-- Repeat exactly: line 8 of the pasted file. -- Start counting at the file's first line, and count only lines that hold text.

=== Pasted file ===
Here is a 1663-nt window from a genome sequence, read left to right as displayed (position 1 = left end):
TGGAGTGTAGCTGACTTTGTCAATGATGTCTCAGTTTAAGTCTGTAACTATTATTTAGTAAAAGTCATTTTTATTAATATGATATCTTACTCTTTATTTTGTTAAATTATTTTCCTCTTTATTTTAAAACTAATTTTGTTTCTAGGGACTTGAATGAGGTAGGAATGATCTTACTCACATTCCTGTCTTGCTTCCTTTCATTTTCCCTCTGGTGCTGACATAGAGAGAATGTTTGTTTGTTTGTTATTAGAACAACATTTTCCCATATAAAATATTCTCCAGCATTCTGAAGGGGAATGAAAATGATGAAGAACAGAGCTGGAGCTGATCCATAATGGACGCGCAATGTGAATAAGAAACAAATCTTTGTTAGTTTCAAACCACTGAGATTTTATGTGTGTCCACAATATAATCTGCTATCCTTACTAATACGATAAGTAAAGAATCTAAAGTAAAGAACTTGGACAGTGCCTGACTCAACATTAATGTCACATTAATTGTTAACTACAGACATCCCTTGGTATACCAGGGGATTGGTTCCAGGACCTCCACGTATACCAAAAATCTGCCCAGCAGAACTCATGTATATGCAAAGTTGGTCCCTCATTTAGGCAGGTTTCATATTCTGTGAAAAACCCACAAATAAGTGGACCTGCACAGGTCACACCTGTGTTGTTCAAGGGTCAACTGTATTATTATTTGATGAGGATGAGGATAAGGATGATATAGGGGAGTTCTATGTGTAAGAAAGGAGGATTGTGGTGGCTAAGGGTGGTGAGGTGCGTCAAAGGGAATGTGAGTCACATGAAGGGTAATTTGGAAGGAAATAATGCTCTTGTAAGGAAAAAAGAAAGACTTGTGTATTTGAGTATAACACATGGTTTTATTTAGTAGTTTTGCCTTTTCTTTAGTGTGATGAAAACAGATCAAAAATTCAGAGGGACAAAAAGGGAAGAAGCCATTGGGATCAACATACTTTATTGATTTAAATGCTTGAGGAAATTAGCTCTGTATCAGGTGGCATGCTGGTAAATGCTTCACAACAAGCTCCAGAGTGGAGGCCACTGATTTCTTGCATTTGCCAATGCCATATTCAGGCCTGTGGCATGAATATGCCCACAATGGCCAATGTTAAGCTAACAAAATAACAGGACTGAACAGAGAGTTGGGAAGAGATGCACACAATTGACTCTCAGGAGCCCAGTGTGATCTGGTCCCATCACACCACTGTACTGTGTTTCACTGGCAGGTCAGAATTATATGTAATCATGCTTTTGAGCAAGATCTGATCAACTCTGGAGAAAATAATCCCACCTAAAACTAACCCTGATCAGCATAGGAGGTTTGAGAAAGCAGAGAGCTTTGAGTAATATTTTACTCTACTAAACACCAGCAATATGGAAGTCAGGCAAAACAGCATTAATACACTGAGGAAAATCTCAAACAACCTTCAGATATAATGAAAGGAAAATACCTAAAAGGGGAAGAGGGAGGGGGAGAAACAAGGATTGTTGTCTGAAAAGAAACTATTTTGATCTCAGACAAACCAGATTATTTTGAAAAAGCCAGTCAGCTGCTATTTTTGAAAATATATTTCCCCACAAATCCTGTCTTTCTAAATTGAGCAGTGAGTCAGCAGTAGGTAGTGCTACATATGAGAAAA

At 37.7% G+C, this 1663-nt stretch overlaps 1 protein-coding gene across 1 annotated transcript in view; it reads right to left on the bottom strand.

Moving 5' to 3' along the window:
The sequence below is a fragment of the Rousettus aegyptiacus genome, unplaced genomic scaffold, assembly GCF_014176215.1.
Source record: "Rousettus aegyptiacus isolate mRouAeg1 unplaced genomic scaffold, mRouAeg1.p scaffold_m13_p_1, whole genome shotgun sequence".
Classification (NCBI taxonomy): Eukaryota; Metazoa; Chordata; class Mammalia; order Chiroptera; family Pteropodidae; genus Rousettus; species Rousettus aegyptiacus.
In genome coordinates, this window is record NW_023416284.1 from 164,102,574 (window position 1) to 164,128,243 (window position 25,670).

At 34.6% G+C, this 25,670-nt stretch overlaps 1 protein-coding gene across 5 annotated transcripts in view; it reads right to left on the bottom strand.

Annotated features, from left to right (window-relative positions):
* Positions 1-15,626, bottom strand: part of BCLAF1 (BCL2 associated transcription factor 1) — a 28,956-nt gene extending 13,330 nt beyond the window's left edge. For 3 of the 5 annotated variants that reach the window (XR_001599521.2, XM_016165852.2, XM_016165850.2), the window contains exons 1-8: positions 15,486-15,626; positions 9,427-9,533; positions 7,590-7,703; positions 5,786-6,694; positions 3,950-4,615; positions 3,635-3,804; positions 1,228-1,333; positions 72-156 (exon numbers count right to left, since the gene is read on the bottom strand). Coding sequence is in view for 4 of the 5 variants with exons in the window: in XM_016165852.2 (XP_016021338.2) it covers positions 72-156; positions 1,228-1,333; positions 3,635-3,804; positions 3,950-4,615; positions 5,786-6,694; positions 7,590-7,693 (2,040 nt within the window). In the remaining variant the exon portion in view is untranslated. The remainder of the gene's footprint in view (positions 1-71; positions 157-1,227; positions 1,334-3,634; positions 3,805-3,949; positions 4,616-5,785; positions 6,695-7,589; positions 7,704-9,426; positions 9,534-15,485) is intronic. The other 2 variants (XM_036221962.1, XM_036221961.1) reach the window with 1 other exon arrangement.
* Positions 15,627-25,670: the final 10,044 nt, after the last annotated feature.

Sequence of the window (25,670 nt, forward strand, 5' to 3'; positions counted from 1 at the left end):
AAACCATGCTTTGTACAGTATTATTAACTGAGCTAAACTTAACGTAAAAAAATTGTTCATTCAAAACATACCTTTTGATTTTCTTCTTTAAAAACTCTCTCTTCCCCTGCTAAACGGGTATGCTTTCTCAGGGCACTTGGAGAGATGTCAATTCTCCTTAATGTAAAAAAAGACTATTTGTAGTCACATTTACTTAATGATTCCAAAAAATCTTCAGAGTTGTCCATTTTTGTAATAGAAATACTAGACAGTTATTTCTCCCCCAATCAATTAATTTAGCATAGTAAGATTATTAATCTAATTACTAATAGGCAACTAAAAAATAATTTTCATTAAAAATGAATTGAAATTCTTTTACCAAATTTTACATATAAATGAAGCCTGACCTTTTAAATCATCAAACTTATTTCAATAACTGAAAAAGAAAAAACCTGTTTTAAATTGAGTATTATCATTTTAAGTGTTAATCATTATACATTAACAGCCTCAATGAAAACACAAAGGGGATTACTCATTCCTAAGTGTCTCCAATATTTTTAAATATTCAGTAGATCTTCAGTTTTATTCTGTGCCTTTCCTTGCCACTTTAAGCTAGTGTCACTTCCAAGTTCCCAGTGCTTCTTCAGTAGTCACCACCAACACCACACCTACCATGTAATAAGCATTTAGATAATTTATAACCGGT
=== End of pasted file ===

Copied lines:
In genome coordinates, this window is record NW_023416284.1 from 164,102,574 (window position 1) to 164,128,243 (window position 25,670).